The rapidly changing landscape is affecting every aspect of the industry and is forcing advisors to change the way they deliver advice.
The paper reveals a number of key strategies that advisors will need to ensure long-term success.
Co-authored by SEI and Michael Kitces, CFP publisher of “Nerds Eye View,” the paper includes firsthand insights from industry influencers and original research from SEI.
SEI Advisor Network managing director and head of practice management services John Anderson said, “For any advisor that hopes to sustain and grow their practice, the future is now. The successful financial advisors of tomorrow will look very different from those of yesterday in the way they interact with clients and how they leverage technology. In order to be among the most successful there are a number of steps that financial advisors should be taking now.”
Kitces said, “Financial planning is in the midst of a generational shift, amongst both financial planners themselves and the clients they serve. Coupled with the accelerating pace of technology change, this transition period provides advisors the opportunity to take their practice to the next level, but also presents the risk of falling dangerously behind the curve. Our paper on ‘The Next Wave of Financial Planning’ was created to help advisors understand where they need to focus now, to position themselves to excel in this new reality.”
SEI Advisor Network managing director and head of new services and strategic partnerships Raef Lee remarked, “Technology has already had a transformative effect on financial advisors over the last decade. In the years ahead, the impact of more recent developments like robo-advisors will continue to push traditional advisors to find new ways to leverage technology leading to a whole new breed of what we like to call techno-advisors.”
The eight specific strategies outlined in the paper provide advisors with a way to structure their firm’s operations to enable sustainability and growth.
These actionable steps can be incorporated by firms of all sizes and do not require capital expenses to deliver results.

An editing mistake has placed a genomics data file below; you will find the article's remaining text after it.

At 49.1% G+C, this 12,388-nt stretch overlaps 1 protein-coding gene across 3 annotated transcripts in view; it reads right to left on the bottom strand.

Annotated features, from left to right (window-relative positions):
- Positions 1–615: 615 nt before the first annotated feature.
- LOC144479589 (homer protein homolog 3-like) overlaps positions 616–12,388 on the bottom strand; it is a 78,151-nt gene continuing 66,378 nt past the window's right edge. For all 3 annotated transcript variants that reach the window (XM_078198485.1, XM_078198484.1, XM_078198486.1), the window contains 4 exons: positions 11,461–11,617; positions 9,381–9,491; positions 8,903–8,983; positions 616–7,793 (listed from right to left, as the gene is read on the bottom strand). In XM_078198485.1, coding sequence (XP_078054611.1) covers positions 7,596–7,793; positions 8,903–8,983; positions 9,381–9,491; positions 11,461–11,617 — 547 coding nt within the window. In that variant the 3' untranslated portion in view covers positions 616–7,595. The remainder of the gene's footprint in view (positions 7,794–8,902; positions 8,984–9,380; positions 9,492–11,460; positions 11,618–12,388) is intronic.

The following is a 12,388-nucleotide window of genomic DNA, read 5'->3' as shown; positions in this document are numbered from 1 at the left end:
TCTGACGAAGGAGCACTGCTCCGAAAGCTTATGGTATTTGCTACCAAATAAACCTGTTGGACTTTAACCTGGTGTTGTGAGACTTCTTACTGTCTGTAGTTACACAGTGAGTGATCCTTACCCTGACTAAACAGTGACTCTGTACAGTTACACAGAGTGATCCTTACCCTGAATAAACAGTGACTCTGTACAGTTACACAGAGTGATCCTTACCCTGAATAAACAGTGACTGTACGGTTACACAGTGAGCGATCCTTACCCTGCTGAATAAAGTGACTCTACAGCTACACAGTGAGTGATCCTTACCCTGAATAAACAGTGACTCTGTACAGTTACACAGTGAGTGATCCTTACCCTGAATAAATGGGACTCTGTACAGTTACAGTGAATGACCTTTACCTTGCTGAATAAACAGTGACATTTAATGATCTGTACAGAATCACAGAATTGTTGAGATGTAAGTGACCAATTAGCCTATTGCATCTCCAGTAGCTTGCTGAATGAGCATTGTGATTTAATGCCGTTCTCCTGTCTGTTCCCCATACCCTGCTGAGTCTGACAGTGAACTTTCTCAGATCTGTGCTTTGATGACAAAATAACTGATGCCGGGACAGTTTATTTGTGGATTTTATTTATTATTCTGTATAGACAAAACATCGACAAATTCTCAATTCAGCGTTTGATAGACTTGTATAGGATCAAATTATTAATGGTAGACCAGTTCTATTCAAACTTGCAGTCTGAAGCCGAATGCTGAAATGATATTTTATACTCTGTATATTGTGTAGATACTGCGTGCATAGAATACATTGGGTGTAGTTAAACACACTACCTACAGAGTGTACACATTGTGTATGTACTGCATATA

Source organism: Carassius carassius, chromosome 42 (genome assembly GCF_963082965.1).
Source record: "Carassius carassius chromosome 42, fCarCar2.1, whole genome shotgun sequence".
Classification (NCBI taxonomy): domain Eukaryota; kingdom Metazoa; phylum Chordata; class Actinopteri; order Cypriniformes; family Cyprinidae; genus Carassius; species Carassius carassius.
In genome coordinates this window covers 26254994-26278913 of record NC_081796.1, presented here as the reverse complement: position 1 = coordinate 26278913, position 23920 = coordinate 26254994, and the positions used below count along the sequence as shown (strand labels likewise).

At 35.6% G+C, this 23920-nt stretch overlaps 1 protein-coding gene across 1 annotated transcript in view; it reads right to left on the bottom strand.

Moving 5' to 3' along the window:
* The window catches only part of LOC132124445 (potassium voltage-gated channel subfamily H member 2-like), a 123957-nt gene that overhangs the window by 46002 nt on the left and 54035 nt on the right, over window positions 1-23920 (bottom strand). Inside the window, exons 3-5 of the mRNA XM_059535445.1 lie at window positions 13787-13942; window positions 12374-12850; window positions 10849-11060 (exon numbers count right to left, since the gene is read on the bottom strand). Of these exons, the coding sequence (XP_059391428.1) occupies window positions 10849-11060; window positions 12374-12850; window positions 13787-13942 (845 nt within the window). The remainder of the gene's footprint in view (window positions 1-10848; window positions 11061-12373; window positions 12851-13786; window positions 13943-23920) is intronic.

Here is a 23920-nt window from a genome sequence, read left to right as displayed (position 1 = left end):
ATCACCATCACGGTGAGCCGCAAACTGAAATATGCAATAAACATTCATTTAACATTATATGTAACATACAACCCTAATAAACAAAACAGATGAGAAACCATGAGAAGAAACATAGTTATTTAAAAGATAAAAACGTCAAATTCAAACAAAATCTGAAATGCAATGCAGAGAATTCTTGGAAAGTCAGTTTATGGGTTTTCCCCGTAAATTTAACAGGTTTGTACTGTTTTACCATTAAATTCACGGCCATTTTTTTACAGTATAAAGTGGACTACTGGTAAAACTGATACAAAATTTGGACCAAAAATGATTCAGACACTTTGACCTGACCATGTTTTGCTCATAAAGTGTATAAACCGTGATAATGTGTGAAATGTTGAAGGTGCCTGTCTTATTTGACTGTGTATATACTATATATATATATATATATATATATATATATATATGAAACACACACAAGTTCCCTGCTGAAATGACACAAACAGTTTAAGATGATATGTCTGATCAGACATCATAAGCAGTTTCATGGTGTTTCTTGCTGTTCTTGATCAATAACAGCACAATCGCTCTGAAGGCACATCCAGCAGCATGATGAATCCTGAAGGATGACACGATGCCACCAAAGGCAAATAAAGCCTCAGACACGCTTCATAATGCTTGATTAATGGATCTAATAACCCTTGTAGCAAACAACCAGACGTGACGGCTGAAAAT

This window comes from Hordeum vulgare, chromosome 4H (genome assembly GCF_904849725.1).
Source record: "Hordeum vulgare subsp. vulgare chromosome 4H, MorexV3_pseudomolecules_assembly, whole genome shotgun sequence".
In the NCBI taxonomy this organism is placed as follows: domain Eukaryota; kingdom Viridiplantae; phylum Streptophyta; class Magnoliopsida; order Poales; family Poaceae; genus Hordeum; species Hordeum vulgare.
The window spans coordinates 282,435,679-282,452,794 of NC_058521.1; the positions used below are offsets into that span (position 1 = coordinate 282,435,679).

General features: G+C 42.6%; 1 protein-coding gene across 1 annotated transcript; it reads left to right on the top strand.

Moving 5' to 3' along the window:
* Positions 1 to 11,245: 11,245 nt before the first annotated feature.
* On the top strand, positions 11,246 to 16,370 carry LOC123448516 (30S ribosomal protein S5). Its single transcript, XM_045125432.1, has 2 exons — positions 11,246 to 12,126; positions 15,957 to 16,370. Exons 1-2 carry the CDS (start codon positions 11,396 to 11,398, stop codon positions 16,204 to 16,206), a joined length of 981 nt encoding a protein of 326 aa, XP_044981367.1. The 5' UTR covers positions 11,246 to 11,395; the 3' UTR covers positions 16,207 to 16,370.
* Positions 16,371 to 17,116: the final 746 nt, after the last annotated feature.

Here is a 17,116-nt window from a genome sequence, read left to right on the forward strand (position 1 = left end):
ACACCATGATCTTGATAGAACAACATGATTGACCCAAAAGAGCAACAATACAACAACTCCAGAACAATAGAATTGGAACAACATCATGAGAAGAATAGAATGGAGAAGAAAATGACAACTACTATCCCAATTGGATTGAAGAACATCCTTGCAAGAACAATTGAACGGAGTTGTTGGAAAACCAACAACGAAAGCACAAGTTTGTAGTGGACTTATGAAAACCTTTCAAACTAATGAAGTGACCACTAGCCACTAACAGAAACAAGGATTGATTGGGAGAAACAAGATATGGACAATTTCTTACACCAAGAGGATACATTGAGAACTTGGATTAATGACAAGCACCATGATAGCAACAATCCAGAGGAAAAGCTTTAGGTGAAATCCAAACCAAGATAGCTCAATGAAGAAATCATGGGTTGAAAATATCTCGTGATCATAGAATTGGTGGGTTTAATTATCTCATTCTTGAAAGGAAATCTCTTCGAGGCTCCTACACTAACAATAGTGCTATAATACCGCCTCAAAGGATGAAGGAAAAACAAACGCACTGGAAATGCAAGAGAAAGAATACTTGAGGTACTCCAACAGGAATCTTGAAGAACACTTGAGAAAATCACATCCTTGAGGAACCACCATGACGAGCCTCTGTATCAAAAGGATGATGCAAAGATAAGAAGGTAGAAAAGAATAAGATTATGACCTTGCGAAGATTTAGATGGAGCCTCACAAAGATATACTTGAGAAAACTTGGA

In addition to these strategies, the paper also notes some of the key drivers of change within the financial advisory industry. Each points to the continued convergence of technology and client engagement, and include:
– The Evolution of Advisors and Planners – Nearly two-thirds of financial advisors classify themselves as financial planners or wealth managers, yet only 26% actually offer services that meet the definition of being a financial planner or wealth manager, according to the paper. True wealth managers need to clearly communicate the higher level of service they offer to clients, and what makes them more than just a traditional investment manager.
– Multifaceted Market Segments – According to the paper, nearly two-thirds of the U.S. population was born after 1964, the year that is considered the cut-off for baby boomers. These shifting demographics mean advisors will need to adjust service strategies to account for generational differences.
– Innovative Financial Planning Tools – Technology has changed the way that advisors share information with their clients. What used to be done by pen and paper can now be done with financial planning software. According to the paper, a surprising 29 percent of financial advisors still do not use financial planning software.
– The Effect of Robo-Advisors – Seen by some as a potential low-cost alternative to a true financial advisor, the paper suggests it’s more likely that the future investor will require a mix of robo-advisor strategies with more personalized human service.